Rollinger Seeks a Return to Public Office

Verna Rollinger seeks to return to public office.
Verna Rollinger seeks to return to public office.

Desperate times sometimes force last-minute measures, says Verna Rollinger, who announced her candidacy for City Council by filing her campaign papers on Friday, Aug. 19, the last day possible.

When nobody else stepped forward, the former elected official said she felt compelled to step up. Critical issues are intensifying that could change the face of Laguna Beach, which Rollinger says she has dedicated a career and a lifetime to preserve.

“There are a lot of people who are concerned about the way things are going in town,” she said, adding that she has been contemplating the move for months.

Some of those concerns stem from a rising number of tourists due to social media revealing once-under-the-radar beaches and coves, increasing traffic and illegal short-term rentals, nuclear waste storage at the closed San Onofre Nuclear Generating Station and the potential for the only south county medical marijuana dispensaries to open in Laguna, a town whose public safety services say they are already burdened.

With those issues more pressing than they were four years ago, Rollinger says her unique blend of knowledge and skills can now make a critical difference.

“I would like to add a voice that comes from a more residents’ perspective and that has more than 30 years experience working directly in the city,” said Rollinger, who served as Laguna’s elected city clerk. She was elected to the City Council in 2008 but was denied a second four-year term in 2012. The 46 years she’s lived here have been deeply involved in city issues, she said.

Rollinger champions environmental causes, and previously received financial support from Village Laguna, an organization that uses its resources on behalf of local candidates and works to preserve the town’s village character.

“All of those things prepare me to look at these issues with, if not fresh, then different eyes,” she said. “I don’t imagine there are too many people who understand how the city works, what the issues are and what the impediments are to resolving those things. I’m totally committed to doing this.”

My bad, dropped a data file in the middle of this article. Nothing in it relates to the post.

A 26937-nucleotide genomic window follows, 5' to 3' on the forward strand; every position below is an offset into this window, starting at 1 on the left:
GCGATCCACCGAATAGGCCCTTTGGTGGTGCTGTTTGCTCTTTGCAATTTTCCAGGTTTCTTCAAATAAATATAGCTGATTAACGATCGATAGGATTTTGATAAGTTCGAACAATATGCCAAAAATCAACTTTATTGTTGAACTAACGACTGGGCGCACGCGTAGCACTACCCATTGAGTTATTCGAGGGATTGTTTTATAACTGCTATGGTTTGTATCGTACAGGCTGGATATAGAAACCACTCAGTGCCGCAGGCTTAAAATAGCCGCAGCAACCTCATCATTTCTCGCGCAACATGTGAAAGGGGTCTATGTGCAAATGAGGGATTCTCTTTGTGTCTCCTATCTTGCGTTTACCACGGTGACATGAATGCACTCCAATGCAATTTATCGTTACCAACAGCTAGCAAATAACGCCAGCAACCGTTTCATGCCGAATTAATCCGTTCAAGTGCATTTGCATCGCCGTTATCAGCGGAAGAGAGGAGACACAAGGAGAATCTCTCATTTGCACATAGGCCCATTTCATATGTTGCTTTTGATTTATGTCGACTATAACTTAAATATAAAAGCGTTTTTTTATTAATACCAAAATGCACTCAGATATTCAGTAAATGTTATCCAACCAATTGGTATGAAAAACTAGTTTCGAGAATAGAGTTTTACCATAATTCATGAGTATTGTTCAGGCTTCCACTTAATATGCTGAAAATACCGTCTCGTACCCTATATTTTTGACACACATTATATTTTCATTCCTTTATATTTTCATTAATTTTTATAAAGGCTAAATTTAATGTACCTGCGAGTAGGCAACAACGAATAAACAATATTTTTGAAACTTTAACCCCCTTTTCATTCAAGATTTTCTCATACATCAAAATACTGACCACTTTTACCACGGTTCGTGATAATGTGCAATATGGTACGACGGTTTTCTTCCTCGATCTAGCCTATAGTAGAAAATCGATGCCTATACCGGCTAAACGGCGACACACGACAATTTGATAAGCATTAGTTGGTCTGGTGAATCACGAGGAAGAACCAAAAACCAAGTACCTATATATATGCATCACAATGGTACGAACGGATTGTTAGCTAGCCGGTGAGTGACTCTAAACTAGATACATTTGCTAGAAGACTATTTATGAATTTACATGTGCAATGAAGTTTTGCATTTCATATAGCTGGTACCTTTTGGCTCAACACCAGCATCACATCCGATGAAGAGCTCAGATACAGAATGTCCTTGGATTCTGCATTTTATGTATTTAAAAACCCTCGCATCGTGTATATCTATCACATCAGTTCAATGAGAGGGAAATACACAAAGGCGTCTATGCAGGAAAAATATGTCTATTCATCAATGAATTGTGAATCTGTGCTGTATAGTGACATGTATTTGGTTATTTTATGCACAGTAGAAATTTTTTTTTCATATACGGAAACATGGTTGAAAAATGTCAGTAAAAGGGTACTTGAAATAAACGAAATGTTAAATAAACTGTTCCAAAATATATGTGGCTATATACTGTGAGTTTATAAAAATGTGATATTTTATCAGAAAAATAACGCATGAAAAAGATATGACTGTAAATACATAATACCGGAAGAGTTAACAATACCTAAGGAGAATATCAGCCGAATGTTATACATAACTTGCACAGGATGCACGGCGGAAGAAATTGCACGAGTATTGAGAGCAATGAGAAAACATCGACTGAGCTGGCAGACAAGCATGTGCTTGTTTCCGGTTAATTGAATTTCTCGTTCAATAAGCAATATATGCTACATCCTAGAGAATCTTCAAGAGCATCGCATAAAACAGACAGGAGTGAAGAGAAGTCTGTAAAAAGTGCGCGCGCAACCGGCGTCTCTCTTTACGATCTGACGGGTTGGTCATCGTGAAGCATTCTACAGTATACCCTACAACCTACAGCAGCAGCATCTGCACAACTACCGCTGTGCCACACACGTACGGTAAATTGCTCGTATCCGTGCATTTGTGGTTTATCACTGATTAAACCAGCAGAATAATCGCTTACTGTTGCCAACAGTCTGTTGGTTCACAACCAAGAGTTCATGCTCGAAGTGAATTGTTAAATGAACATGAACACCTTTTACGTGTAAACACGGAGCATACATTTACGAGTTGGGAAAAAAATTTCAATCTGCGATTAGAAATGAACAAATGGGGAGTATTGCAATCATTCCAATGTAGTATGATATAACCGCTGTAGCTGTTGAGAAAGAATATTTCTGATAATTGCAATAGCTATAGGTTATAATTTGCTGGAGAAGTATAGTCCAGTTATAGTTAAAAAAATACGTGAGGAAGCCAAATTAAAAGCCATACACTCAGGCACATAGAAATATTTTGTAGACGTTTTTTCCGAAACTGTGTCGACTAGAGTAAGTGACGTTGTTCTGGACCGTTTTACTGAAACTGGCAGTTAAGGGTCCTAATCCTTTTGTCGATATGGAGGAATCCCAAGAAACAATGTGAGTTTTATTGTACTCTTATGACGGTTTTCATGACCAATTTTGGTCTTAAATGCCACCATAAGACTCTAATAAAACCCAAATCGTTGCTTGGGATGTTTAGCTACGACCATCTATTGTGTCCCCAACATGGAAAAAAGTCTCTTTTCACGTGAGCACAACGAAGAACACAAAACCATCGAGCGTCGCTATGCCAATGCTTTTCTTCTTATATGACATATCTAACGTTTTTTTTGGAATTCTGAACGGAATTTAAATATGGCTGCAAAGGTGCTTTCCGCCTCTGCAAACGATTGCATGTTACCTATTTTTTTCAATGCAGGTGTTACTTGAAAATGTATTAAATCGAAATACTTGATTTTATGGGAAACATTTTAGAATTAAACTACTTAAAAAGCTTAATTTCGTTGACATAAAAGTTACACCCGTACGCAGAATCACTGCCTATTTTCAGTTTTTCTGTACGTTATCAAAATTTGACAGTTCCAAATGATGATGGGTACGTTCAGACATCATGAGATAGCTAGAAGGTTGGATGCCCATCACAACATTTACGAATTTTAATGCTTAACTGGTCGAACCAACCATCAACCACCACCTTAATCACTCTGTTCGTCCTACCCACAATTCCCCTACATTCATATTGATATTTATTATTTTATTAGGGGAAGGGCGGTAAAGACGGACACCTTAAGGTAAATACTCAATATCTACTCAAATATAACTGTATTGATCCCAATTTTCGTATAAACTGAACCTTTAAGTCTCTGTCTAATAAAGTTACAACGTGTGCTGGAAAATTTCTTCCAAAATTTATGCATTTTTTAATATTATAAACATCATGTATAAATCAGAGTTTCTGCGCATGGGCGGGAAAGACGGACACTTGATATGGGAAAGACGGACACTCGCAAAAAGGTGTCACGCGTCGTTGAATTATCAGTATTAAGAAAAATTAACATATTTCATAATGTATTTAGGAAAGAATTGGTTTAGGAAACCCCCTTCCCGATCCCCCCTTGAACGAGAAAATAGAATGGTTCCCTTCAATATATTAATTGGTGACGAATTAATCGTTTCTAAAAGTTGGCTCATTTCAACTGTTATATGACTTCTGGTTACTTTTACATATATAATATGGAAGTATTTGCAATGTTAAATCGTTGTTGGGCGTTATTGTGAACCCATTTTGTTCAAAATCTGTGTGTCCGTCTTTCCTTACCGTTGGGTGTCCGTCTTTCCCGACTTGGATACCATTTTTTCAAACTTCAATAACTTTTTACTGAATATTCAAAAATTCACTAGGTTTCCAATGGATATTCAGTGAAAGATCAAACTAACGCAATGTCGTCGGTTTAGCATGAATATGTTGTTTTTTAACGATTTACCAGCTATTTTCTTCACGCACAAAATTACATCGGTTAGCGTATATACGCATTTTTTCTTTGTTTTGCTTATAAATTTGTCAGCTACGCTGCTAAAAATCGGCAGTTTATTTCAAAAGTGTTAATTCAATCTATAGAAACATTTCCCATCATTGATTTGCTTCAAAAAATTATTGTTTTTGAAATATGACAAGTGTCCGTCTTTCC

This is election number 11 for Rollinger. She ran successfully for city clerk seven times and campaigned for a City Council post four times. She ran again four years ago and lost, as did fellow incumbent Jane Egly, to Steve Dicterow and Bob Whalen. The current incumbents are now in a four-candidate race along with newcomer Judie Mancuso.

Rollinger offers inside experience, the ability to listen and constructive solutions that no other candidates can provide, said Alan Boinus, a green technology entrepreneur and marketing consultant. The incumbent candidates “are good at backtracking,” said Boinus, when decisions, such as the pilot parklet on Forest Avenue and hiring outside consultants whose plans fall short, start to backfire with constituents.

Boinus recalls Rollinger’s work several years ago on flood control issues in the canyon.

“Verna worked diligently with residents without having to go with outside consultants,” said Boinus. “She had a constructive approach, involving the community, not ignoring us.


Another festering sore point among residents regards a perceived lack of doable solutions from high-paid consulting firms working on improving accessibility of Laguna’s popular downtown streets, Rollinger said.

She knows “in her gut” that local solutions devised by broad-based citizen committees can address issues more effectively. “They’ve stood the test of time,” she said. “I think we need to get back to involving residents in dealing with real problems.”

MIG, a Berkeley consulting firm hired for an initial $402,000 to map out solutions in the downtown, has been reprimanded by of city staff and council members alike for failing to know the history and particulars of Laguna as both a quiet residential village and international beach resort.

“What makes Laguna a special place is the way we take care of each other, act as responsible stewards of the beautiful environment we share, solve problems by working together, and respect the diverse expressions and aspirations of every member of our community,” she said.

Rollinger was visibly crestfallen and “very disappointed” when voters denied her bid for re-election four years ago. She thinks disgruntlement over city spending on consultants will swing the vote in her favor this time.

City officials, she said, aren’t doing a good enough job identifying the specific problems they want to solve, which leaves suggestions too generic, needs unmet and proposals sent back to the drafting table.

Rollinger cited, for example, illegal short-term rentals listed on hosting websites such as Airbnb and the “horror stories” from neighbors about the impact of itinerant guests. “The city hasn’t directed enough resources to solve the problems that affect residents’ lives,” she said.
Rollinger and her daughter Jeanette just returned from their annual month-long camping trip along the coast to Oregon. “Boy, if I had rented my place out for 31 days I could have made a bundle while I was gone,” she said.

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